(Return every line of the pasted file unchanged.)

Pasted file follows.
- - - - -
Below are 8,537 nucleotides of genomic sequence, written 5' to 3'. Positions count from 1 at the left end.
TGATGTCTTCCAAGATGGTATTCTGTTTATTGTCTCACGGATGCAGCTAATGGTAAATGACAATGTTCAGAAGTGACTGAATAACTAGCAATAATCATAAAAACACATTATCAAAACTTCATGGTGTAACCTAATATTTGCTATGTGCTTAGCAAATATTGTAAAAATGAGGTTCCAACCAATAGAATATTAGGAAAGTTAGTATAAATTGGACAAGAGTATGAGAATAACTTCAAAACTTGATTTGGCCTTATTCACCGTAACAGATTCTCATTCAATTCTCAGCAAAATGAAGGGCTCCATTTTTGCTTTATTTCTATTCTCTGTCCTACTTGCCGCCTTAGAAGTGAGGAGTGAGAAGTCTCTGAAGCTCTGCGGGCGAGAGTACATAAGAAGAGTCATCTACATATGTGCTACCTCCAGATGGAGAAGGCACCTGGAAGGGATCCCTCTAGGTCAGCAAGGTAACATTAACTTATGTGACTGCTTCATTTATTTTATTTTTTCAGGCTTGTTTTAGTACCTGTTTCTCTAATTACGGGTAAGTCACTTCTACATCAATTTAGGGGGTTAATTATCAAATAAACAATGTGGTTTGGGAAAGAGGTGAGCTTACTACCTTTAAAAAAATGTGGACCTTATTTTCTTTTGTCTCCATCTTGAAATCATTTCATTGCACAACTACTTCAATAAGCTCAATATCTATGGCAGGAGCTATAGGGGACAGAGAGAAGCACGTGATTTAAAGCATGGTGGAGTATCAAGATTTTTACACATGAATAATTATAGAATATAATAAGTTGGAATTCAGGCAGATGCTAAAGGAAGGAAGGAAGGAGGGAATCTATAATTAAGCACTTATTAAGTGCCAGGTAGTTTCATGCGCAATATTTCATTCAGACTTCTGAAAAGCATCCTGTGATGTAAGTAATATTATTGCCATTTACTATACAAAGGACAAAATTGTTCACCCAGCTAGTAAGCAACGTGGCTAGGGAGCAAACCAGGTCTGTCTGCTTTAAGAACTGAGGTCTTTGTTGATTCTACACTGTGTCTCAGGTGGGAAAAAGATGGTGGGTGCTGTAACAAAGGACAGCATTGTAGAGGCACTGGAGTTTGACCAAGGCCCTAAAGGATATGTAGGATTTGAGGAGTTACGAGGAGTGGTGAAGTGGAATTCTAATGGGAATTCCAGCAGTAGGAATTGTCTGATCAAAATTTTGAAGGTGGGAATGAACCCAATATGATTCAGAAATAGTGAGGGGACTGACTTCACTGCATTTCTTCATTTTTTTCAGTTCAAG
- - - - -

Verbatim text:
Below are 8,537 nucleotides of genomic sequence, written 5' to 3'. Positions count from 1 at the left end.
TGATGTCTTCCAAGATGGTATTCTGTTTATTGTCTCACGGATGCAGCTAATGGTAAATGACAATGTTCAGAAGTGACTGAATAACTAGCAATAATCATAAAAACACATTATCAAAACTTCATGGTGTAACCTAATATTTGCTATGTGCTTAGCAAATATTGTAAAAATGAGGTTCCAACCAATAGAATATTAGGAAAGTTAGTATAAATTGGACAAGAGTATGAGAATAACTTCAAAACTTGATTTGGCCTTATTCACCGTAACAGATTCTCATTCAATTCTCAGCAAAATGAAGGGCTCCATTTTTGCTTTATTTCTATTCTCTGTCCTACTTGCCGCCTTAGAAGTGAGGAGTGAGAAGTCTCTGAAGCTCTGCGGGCGAGAGTACATAAGAAGAGTCATCTACATATGTGCTACCTCCAGATGGAGAAGGCACCTGGAAGGGATCCCTCTAGGTCAGCAAGGTAACATTAACTTATGTGACTGCTTCATTTATTTTATTTTTTCAGGCTTGTTTTAGTACCTGTTTCTCTAATTACGGGTAAGTCACTTCTACATCAATTTAGGGGGTTAATTATCAAATAAACAATGTGGTTTGGGAAAGAGGTGAGCTTACTACCTTTAAAAAAATGTGGACCTTATTTTCTTTTGTCTCCATCTTGAAATCATTTCATTGCACAACTACTTCAATAAGCTCAATATCTATGGCAGGAGCTATAGGGGACAGAGAGAAGCACGTGATTTAAAGCATGGTGGAGTATCAAGATTTTTACACATGAATAATTATAGAATATAATAAGTTGGAATTCAGGCAGATGCTAAAGGAAGGAAGGAAGGAGGGAATCTATAATTAAGCACTTATTAAGTGCCAGGTAGTTTCATGCGCAATATTTCATTCAGACTTCTGAAAAGCATCCTGTGATGTAAGTAATATTATTGCCATTTACTATACAAAGGACAAAATTGTTCACCCAGCTAGTAAGCAACGTGGCTAGGGAGCAAACCAGGTCTGTCTGCTTTAAGAACTGAGGTCTTTGTTGATTCTACACTGTGTCTCAGGTGGGAAAAAGATGGTGGGTGCTGTAACAAAGGACAGCATTGTAGAGGCACTGGAGTTTGACCAAGGCCCTAAAGGATATGTAGGATTTGAGGAGTTACGAGGAGTGGTGAAGTGGAATTCTAATGGGAATTCCAGCAGTAGGAATTGTCTGATCAAAATTTTGAAGGTGGGAATGAACCCAATATGATTCAGAAATAGTGAGGGGACTGACTTCACTGCATTTCTTCATTTTTTTCAGTTCAAG